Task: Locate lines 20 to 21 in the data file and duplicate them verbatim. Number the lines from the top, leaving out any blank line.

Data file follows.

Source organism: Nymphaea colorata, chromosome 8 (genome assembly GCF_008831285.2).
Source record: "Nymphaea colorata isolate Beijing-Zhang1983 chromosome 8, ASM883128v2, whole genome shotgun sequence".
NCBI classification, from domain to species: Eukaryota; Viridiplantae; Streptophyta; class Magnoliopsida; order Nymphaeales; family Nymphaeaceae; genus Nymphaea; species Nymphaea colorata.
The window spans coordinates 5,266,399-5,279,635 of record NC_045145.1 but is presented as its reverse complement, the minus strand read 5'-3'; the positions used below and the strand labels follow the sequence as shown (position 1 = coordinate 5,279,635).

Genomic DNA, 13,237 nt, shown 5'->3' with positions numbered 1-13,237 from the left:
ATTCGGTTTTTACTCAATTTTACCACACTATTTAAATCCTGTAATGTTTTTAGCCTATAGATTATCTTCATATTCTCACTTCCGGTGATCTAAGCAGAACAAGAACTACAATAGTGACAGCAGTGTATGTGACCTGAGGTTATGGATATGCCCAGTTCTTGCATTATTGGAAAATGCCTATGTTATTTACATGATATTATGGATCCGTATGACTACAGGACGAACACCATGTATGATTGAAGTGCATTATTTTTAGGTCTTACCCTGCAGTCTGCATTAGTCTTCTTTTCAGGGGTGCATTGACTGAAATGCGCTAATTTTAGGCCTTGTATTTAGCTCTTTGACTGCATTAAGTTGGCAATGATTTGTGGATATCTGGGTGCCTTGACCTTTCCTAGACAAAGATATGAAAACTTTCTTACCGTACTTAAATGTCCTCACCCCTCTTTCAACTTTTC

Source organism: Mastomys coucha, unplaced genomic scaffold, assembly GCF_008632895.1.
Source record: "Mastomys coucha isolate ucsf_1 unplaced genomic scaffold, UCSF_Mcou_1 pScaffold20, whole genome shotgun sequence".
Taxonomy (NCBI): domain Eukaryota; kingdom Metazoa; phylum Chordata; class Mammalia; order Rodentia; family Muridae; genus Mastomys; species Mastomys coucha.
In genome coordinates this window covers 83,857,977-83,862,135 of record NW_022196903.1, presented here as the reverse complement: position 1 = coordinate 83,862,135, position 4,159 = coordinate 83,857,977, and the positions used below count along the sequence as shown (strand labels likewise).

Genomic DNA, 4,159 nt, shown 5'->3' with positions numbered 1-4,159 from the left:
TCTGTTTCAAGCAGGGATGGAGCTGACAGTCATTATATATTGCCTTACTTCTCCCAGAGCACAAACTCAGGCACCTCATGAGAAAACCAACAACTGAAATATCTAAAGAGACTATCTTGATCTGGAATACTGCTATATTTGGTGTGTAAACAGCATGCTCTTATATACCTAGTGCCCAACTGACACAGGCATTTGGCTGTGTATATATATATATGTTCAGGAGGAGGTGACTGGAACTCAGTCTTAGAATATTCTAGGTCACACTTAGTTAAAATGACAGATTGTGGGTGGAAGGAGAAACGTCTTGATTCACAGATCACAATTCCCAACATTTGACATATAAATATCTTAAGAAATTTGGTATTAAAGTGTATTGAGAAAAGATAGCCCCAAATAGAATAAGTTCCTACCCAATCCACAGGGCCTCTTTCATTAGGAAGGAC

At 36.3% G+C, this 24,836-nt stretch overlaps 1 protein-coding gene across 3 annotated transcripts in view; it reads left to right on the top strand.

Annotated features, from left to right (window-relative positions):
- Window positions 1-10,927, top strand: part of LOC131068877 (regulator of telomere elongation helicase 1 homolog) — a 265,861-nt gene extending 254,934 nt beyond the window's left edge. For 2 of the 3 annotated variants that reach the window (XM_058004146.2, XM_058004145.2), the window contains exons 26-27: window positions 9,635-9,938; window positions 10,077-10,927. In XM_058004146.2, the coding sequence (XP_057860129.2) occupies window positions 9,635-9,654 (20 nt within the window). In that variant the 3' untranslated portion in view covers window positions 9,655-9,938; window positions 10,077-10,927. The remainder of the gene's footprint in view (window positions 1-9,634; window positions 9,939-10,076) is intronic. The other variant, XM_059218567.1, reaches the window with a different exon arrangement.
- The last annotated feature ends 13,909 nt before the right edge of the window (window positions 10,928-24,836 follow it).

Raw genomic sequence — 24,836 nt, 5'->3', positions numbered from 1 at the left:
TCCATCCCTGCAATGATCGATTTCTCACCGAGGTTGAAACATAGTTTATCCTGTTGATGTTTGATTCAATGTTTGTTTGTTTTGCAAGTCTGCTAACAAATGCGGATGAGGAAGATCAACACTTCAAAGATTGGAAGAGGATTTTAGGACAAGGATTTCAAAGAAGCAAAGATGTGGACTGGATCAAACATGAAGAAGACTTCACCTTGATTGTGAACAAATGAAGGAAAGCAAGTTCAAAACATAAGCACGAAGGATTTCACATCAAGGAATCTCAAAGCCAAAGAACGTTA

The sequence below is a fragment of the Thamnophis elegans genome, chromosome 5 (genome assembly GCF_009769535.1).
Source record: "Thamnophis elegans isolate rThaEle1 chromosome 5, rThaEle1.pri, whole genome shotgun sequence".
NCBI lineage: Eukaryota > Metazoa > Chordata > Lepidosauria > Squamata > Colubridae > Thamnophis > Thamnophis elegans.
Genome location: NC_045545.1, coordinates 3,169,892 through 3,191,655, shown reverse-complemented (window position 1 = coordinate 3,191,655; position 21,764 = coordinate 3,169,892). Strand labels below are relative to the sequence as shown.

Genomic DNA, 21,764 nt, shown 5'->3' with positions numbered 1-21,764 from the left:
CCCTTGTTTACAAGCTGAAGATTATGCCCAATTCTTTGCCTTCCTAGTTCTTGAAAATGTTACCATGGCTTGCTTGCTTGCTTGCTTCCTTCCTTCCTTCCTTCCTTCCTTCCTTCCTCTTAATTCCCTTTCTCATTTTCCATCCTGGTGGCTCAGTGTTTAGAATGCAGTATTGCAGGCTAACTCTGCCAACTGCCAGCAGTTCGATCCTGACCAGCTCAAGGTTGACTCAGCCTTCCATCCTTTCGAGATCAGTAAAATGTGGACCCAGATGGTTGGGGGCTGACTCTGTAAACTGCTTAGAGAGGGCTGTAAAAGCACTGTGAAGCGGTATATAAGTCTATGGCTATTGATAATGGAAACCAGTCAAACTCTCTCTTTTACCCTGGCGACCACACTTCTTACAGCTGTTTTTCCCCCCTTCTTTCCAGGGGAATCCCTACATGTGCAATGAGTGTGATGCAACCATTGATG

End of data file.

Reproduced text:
Source record: "Thamnophis elegans isolate rThaEle1 chromosome 5, rThaEle1.pri, whole genome shotgun sequence".
NCBI lineage: Eukaryota > Metazoa > Chordata > Lepidosauria > Squamata > Colubridae > Thamnophis > Thamnophis elegans.